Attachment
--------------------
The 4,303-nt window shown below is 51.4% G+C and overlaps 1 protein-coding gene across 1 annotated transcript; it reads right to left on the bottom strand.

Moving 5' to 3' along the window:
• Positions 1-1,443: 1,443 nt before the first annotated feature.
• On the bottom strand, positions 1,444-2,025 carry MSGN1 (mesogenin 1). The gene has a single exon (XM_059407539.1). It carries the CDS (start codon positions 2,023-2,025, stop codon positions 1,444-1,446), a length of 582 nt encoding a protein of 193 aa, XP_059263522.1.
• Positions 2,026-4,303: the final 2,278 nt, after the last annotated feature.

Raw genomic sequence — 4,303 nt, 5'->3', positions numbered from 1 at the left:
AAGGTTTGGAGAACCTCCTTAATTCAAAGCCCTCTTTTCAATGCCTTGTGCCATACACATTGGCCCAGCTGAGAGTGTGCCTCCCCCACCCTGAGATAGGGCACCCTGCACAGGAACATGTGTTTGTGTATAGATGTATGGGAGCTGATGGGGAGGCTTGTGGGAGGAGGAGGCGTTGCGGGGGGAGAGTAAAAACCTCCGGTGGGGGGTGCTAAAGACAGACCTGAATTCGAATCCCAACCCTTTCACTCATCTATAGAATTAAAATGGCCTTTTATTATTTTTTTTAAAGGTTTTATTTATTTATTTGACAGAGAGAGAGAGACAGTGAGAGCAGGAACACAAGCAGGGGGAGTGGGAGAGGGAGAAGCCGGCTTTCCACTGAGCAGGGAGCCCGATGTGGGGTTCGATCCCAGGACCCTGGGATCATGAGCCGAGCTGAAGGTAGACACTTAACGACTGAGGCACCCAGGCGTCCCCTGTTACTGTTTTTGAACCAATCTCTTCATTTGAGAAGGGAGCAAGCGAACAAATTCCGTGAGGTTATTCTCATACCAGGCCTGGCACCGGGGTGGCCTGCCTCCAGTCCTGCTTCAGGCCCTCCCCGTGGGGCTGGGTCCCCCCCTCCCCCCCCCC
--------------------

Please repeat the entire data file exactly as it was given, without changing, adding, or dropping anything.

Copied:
The 4,303-nt window shown below is 51.4% G+C and overlaps 1 protein-coding gene across 1 annotated transcript; it reads right to left on the bottom strand.

Moving 5' to 3' along the window:
• Positions 1-1,443: 1,443 nt before the first annotated feature.
• On the bottom strand, positions 1,444-2,025 carry MSGN1 (mesogenin 1). The gene has a single exon (XM_059407539.1). It carries the CDS (start codon positions 2,023-2,025, stop codon positions 1,444-1,446), a length of 582 nt encoding a protein of 193 aa, XP_059263522.1.
• Positions 2,026-4,303: the final 2,278 nt, after the last annotated feature.

Raw genomic sequence — 4,303 nt, 5'->3', positions numbered from 1 at the left:
AAGGTTTGGAGAACCTCCTTAATTCAAAGCCCTCTTTTCAATGCCTTGTGCCATACACATTGGCCCAGCTGAGAGTGTGCCTCCCCCACCCTGAGATAGGGCACCCTGCACAGGAACATGTGTTTGTGTATAGATGTATGGGAGCTGATGGGGAGGCTTGTGGGAGGAGGAGGCGTTGCGGGGGGAGAGTAAAAACCTCCGGTGGGGGGTGCTAAAGACAGACCTGAATTCGAATCCCAACCCTTTCACTCATCTATAGAATTAAAATGGCCTTTTATTATTTTTTTTAAAGGTTTTATTTATTTATTTGACAGAGAGAGAGAGACAGTGAGAGCAGGAACACAAGCAGGGGGAGTGGGAGAGGGAGAAGCCGGCTTTCCACTGAGCAGGGAGCCCGATGTGGGGTTCGATCCCAGGACCCTGGGATCATGAGCCGAGCTGAAGGTAGACACTTAACGACTGAGGCACCCAGGCGTCCCCTGTTACTGTTTTTGAACCAATCTCTTCATTTGAGAAGGGAGCAAGCGAACAAATTCCGTGAGGTTATTCTCATACCAGGCCTGGCACCGGGGTGGCCTGCCTCCAGTCCTGCTTCAGGCCCTCCCCGTGGGGCTGGGTCCCCCCCTCCCCCCCCCC